HIV-Related Neurocognitive Disorders and Drugs of Abuse: Mired in Confound, Surrounded by Risk

Cheryl A. Kennedy, Erin Zerbo

Research output: Contribution to journalReview articlepeer-review

5 Scopus citations


It has long been known that human immunodeficiency virus (HIV) uses the central nervous system (CNS) as a reservoir and nursery to replicate; therein, it does damage to cells and creates an inflammation that in turn allows for more virus to pass the blood–brain barrier. The inflammatory process itself can cause considerable damage. Neurocognitive disturbance from HIV infection is also known to occur at any stage of the infection. Likewise, common drugs of abuse also have adverse neurocognitive effects on their own. This review examines the literature available to try to elucidate the mechanisms of neurocognitive disorders in the HIV-infected individuals who have used drugs of abuse. Although the incidence of HIV-associated dementia (HAD) has decreased with the advent of highly active anti-retroviral therapy, less severe forms of neurocognitive impairment persist, even with supported immune systems and undetectable viral loads. Considerations for prevention are discussed.

Original languageEnglish (US)
Pages (from-to)229-236
Number of pages8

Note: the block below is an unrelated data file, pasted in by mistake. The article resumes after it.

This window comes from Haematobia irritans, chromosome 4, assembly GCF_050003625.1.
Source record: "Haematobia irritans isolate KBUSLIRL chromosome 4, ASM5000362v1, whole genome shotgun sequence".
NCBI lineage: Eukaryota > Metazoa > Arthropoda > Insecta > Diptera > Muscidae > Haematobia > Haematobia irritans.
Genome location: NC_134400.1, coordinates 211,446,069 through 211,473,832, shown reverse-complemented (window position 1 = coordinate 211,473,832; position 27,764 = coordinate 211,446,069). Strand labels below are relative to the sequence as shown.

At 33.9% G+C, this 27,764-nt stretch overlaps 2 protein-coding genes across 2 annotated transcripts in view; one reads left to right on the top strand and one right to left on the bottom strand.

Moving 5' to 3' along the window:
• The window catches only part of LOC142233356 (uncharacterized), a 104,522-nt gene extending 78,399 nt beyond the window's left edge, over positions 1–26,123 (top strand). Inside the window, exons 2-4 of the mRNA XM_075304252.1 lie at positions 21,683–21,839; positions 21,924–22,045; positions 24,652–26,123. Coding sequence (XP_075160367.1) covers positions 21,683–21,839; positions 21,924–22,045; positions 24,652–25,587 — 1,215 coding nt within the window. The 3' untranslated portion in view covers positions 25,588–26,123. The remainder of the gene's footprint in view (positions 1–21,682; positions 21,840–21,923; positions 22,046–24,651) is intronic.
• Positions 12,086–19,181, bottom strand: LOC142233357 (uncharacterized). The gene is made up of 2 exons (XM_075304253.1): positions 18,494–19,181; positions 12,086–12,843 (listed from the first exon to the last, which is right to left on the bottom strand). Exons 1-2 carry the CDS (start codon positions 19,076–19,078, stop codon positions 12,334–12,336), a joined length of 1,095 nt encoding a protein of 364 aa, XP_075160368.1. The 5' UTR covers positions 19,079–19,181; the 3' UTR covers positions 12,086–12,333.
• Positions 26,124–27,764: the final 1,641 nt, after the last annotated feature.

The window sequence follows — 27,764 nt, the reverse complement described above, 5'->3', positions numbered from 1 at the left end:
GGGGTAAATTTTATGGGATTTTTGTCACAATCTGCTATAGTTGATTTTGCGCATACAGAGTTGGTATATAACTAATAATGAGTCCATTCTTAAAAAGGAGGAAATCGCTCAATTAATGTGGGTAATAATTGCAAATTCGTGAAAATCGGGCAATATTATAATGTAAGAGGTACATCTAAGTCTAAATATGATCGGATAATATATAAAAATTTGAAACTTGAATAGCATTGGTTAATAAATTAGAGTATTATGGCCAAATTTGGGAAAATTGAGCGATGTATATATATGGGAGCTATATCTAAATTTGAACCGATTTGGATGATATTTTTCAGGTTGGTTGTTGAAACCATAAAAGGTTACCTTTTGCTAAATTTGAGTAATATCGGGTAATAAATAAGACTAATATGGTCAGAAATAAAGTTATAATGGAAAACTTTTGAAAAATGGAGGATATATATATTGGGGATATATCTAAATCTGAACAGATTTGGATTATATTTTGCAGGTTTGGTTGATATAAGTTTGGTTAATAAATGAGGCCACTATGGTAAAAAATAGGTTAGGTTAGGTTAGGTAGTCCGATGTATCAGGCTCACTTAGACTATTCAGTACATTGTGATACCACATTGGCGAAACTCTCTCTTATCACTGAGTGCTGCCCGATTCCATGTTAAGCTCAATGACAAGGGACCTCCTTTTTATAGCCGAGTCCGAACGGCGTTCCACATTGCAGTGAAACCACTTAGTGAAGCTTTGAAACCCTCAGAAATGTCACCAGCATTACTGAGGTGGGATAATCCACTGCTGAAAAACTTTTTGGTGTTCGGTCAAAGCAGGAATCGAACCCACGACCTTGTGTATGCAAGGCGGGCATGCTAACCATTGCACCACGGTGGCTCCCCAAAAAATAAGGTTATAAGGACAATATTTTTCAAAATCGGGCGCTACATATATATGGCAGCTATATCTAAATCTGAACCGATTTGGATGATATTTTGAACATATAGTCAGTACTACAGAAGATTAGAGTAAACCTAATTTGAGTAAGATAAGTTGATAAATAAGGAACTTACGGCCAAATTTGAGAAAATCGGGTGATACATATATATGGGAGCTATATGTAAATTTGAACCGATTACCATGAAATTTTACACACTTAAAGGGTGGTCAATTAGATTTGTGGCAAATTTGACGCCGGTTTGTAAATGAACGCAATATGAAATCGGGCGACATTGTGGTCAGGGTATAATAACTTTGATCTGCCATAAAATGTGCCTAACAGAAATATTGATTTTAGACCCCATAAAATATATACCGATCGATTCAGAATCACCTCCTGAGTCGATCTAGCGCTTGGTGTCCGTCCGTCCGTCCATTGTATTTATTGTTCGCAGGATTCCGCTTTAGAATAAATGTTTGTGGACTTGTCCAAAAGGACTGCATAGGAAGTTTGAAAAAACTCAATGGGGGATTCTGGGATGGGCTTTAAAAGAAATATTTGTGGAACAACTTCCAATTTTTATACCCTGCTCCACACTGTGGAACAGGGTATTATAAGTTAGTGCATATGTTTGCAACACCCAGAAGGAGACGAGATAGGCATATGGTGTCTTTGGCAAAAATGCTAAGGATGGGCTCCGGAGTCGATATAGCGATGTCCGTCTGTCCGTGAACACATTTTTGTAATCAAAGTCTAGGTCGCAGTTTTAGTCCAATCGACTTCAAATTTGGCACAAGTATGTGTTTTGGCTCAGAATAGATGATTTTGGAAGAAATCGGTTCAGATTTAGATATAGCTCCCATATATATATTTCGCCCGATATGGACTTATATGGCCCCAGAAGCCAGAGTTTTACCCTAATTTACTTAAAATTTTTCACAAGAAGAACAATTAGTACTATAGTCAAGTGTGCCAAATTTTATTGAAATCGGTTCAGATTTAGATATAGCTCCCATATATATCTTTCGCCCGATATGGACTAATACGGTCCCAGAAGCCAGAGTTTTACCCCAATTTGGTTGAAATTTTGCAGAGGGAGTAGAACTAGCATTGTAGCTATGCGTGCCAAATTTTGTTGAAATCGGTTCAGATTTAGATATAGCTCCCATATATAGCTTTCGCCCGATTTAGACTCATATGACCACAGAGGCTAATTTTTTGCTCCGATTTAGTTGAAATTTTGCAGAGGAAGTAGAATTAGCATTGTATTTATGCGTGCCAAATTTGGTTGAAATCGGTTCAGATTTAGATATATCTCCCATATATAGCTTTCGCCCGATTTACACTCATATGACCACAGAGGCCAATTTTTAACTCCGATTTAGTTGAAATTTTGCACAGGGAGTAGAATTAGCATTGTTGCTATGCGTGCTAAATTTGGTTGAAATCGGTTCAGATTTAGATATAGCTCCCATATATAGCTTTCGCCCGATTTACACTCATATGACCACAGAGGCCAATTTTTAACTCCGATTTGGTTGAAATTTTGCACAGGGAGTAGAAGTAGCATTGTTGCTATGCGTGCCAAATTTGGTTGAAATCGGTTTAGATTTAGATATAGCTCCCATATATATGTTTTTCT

JournalCurrent Addiction Reports
Issue number3
StatePublished - Sep 1 2014
Externally publishedYes

All Science Journal Classification (ASJC) codes

  • Psychiatry and Mental health
  • Clinical Psychology


  • Alcohol and cognition
  • Alcohol use/abuse
  • Apoliproprotein
  • Attention deficits
  • Basal ganglia
  • Blood-brain barrier
  • Cannabis
  • Club drugs and HIV
  • Club drugs and cognition
  • Cocaine-induced
  • Cognitive disorders
  • Cognitive disorders and HIV
  • Cognitive rehabilitation
  • Dopamine
  • Drugs of abuse
  • Executive functions
  • Frontal striatal
  • HAND
  • HIV
  • HIV and co-morbidity
  • HIV-1 associated dementia
  • Hepatitis C
  • Human immunodeficiency virus
  • Macrophages
  • Methadone
  • Methamphetamine-induced
  • Morphine
  • Neuro-pathogenesis HIV
  • Neurocognitive impairment
  • Psychostimulants
  • Reaction time
  • Sensorimotor cortex
  • Stimulants
  • Substance use disorders
  • Verbal reasoning
  • Working memory


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